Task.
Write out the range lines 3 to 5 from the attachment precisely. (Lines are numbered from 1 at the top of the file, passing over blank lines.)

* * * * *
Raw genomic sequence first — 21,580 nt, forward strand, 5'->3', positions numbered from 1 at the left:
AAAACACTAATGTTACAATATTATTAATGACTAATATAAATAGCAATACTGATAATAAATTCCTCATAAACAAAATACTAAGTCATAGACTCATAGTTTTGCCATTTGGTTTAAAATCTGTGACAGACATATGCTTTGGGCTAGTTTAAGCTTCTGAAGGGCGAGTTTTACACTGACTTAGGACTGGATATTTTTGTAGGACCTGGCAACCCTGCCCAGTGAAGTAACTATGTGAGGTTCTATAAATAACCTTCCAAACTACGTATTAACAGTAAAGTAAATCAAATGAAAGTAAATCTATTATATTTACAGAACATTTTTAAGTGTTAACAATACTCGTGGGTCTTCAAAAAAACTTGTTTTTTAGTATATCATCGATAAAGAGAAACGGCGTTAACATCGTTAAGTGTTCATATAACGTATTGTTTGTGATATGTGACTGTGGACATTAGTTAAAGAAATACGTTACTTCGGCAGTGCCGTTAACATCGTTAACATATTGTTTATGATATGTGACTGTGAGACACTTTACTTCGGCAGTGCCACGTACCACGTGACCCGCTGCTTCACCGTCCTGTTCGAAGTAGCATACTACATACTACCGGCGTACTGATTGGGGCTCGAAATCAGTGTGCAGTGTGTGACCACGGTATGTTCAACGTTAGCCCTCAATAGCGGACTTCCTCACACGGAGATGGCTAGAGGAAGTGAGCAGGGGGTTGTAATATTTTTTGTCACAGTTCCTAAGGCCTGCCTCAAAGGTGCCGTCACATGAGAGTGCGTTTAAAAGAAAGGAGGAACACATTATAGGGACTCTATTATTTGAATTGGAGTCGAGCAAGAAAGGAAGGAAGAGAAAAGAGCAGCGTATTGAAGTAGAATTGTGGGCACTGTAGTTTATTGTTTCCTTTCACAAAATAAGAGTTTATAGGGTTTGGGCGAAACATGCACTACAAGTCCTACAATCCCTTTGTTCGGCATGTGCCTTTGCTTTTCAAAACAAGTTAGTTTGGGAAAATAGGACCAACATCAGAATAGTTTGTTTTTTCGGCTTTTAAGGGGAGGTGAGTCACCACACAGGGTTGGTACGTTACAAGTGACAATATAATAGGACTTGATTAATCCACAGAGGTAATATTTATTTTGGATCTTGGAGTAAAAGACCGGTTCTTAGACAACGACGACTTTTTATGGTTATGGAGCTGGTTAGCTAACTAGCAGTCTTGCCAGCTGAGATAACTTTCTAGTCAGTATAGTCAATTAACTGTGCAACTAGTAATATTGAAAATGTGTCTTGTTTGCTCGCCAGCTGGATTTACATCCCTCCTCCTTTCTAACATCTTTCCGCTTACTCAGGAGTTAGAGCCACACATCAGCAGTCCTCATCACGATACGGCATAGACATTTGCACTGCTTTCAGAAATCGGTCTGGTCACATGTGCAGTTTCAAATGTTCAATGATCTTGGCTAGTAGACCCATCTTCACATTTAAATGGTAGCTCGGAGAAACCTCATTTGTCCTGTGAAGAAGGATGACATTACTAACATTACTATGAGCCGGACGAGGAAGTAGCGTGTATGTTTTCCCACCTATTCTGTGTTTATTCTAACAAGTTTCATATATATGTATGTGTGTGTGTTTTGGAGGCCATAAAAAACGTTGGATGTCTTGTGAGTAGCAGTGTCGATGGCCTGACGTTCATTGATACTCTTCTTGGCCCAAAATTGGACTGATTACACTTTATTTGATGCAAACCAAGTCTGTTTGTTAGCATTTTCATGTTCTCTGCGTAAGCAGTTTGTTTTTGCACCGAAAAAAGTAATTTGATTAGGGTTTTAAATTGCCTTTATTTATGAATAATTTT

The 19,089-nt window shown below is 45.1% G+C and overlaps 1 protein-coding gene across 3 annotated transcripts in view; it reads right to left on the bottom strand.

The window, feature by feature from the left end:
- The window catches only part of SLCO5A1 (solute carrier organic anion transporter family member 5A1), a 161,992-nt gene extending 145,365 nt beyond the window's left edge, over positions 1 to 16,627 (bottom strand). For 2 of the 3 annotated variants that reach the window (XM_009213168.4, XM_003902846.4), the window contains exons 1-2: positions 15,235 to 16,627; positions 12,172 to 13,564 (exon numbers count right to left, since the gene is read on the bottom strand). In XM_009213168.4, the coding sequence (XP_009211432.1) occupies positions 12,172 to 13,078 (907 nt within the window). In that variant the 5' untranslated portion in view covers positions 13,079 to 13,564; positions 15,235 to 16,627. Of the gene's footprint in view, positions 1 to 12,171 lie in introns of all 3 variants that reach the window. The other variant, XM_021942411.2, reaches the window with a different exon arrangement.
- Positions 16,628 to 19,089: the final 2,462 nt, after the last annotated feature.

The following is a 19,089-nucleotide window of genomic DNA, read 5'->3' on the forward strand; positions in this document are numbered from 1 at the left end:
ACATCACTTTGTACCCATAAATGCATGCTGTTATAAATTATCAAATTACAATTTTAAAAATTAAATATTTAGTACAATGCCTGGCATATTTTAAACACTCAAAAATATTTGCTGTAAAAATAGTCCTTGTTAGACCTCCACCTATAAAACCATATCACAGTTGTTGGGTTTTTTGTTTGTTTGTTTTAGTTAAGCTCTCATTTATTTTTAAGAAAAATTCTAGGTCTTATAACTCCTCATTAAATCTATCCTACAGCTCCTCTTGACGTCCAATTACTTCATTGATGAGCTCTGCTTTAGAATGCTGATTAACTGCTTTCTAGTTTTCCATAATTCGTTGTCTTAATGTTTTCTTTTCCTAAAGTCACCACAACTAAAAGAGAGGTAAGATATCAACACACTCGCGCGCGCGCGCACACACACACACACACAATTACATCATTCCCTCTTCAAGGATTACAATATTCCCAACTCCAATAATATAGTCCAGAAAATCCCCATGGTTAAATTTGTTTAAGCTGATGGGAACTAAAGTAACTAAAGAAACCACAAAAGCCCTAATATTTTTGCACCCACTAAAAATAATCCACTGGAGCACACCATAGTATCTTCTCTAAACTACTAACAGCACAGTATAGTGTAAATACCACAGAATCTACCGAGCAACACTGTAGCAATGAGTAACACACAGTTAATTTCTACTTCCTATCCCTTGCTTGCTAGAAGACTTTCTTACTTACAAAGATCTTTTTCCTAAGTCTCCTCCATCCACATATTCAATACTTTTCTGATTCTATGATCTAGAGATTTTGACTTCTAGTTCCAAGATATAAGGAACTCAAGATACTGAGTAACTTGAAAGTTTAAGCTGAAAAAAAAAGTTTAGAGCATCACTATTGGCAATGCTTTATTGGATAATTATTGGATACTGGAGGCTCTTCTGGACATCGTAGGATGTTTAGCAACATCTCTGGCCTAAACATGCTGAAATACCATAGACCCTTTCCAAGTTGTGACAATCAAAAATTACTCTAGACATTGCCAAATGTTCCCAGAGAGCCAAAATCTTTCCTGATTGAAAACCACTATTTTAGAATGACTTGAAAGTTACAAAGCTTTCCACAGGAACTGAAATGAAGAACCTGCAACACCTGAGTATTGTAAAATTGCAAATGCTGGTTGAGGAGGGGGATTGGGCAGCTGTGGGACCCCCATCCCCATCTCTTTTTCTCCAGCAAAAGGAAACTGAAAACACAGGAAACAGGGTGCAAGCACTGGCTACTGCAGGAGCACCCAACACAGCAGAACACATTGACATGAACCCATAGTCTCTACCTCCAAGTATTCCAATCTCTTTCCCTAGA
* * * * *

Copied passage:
The 19,089-nt window shown below is 45.1% G+C and overlaps 1 protein-coding gene across 3 annotated transcripts in view; it reads right to left on the bottom strand.

The window, feature by feature from the left end:
- The window catches only part of SLCO5A1 (solute carrier organic anion transporter family member 5A1), a 161,992-nt gene extending 145,365 nt beyond the window's left edge, over positions 1 to 16,627 (bottom strand). For 2 of the 3 annotated variants that reach the window (XM_009213168.4, XM_003902846.4), the window contains exons 1-2: positions 15,235 to 16,627; positions 12,172 to 13,564 (exon numbers count right to left, since the gene is read on the bottom strand). In XM_009213168.4, the coding sequence (XP_009211432.1) occupies positions 12,172 to 13,078 (907 nt within the window). In that variant the 5' untranslated portion in view covers positions 13,079 to 13,564; positions 15,235 to 16,627. Of the gene's footprint in view, positions 1 to 12,171 lie in introns of all 3 variants that reach the window. The other variant, XM_021942411.2, reaches the window with a different exon arrangement.